Winston-Salem is known for its blend of hip and historic, and our vast collection of heirloom gardens and local attractions is no different. From sprawling lawns and garden terraces to charming courtyards and museum backdrops, we’ve selected several locations to plan your next day date in Winston-Salem before enjoying a night out on the town.
Planning a wedding or other romantic celebration in the near future? Each of these stops pulls double duty as wedding venues with some serious wow factor. For a full list of venues unique to Winston-Salem including vineyards, museums, and boutique hotels, visit our wedding page.
A quarter-mile stretch of maple-canopied road leads up to the historic Graylyn Estate. Nestled on 55 sprawling acres, this 1932 Norman Revival-style manor house, and now an 85-room hotel, invites its guests to be “Lord or Lady of the Manor.” Just in time for Valentine’s Day, you and your honey can book a lavish stay with their “Romance Getaway Package,” inclusive of complimentary Champagne, chocolate-covered strawberries, and roses. Or, just spend the day touring the historic architecture and learning the history of the Gray family while on a private butler tour.*
Be sure to make dinner reservations for later that evening. Graylyn offers an outstanding dining program led by executive chef, Gregory Rollins.
Stretching from downtown’s Historic West End to the Historic Salem district, Brookstown Avenue is a burgeoning neighborhood where a former tobacco mill houses a charming Inn historic train depot is now home to a local bistro. Planning your Valentine’s Day date in the Brookstown corridor is sure to provide memories to cherish for years to come. We recommend:
- Starting the day with locally roasted coffee from ByGood Coffee and baked-from-scratch baked goods at Camino Bakery.
- Then take a stroll through Historic Old Salem where a portion of the area’s founding Moravian community settled in 1766. Here find the state’s oldest standing African American church, the oldest operating women’s college in the country, beautiful heirloom gardens, and the serene God’s Acre cemetery — plus so much more. Though historic buildings are currently closed to visitors, the architecture and nature walk alone makes it worth the stop.
- Stop in for lunch at Willow’s Bistro, located inside a historic train depot. Executive chef Nikki Farrington dishes out daily specials including scallops, hummus, and flatbreads. Ate one too many scallops? Walk it off with a stroll on the Salem greenway that runs directly alongside the restaurant.
Overnight at The Historic Brookstown Inn. Located inside an 1837 cotton mill, the Brookstown Inn Hotel features much of the original architecture with exposed brick and wood ceiling beams as design highlights. Their “Date Night Getaway Package” includes dinner for two at the locally-owned Meridian Restaurant located next door. Or opt for the “Enhance Your Romance” package with your choice of a house-prepared charcuterie board and wine OR chocolate-covered strawberries and Champagne.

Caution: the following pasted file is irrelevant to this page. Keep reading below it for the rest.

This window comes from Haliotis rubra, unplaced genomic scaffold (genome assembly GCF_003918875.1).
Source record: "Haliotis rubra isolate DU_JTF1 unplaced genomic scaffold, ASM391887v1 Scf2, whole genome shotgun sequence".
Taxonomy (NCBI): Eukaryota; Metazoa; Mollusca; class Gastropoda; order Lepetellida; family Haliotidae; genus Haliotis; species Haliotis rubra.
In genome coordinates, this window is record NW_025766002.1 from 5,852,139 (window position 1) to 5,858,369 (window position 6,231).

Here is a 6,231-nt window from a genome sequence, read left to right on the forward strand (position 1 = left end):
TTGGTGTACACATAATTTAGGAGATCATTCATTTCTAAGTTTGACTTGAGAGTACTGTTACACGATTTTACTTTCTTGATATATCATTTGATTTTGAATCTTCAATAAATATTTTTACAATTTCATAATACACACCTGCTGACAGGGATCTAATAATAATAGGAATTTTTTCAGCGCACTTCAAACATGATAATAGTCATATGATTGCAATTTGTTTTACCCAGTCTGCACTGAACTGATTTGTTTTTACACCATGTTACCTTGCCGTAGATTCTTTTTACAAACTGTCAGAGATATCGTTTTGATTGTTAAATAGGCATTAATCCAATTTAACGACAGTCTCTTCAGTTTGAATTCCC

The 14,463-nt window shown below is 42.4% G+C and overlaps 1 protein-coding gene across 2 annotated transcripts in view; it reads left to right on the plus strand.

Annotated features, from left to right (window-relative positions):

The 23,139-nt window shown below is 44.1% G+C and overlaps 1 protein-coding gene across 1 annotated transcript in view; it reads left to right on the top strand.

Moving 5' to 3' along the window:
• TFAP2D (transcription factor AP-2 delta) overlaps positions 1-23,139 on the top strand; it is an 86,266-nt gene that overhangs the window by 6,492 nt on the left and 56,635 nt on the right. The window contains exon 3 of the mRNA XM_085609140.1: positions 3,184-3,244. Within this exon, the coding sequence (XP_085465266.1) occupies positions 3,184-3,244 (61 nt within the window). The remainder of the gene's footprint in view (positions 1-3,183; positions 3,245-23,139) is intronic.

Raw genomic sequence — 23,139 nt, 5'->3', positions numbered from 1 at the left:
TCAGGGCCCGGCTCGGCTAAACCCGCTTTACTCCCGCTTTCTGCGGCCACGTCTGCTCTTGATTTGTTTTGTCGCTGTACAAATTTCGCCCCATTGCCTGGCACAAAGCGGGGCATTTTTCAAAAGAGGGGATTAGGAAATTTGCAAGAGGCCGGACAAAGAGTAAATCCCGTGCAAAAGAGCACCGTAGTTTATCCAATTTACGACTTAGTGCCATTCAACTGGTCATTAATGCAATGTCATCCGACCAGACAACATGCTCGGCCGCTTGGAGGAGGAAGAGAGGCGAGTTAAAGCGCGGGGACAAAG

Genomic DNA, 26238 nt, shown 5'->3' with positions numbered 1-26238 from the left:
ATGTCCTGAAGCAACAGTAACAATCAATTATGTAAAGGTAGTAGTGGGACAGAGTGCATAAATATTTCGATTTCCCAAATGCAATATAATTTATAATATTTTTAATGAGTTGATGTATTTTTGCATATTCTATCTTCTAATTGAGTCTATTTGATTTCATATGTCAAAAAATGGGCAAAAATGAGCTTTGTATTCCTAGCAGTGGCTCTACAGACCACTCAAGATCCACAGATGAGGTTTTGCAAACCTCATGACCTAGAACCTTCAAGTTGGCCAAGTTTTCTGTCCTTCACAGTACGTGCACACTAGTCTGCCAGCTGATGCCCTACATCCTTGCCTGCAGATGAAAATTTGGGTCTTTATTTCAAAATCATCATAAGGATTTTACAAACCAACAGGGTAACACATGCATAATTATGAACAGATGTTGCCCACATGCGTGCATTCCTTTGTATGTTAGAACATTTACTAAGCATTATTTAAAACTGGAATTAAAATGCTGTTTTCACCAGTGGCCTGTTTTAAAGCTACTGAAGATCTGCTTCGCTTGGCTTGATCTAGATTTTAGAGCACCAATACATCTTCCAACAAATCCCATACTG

(P.S. – be sure to say hello to the resident cat, Sally.)
Wake up your planting plans–and your creative side–with a tour through Winston-Salem’s collection of historic and heirloom gardens. Our lush gardens date back more than 250 years and offer a peek into our colorful past. Some would say that our gardens are a study of horticulture and history. While there is no right or wrong starting point, feel free to navigate them in chronological order as we’ve suggested here. To read our full gardening guide with details on each, click here.
- Historic Bethabara Park
- Old Salem Museums & Gardens
- Reynolda Gardens
- Tanglewood Park
- Paul J. Ciener Botanical Gardens
Now home to the Southeastern Center for Contemporary Art (SECCA), the 1930s estate of textile industrialist James G. Hanes presents a natural backdrop of a boxwood garden, wisteria trees, and an expansive lawn leading to the manmade lake. Start indoors and explore the rotating exhibitions (free admission!) then head outside to meander the grounds or set up a picnic on the lawn – easy to do with food ordered from one of several nearby eateries.
A love story in and of itself, Tanglewood Park was purchased by William Neil Reynolds (brother to R.J. Reynolds), and his wife Kate, in 1921. On the grounds of the historic Manor House Bed & Breakfast, William had a rose garden planted for his beloved wife. Visit the 5.5-acre arboretum, now home to more than 20 gardens with 75-100 different varieties of plants blooming at any given time. Book a romantic horseback ride through the park trails or tee off for a friendly competition in a round of golf on one of the park’s award-winning courses.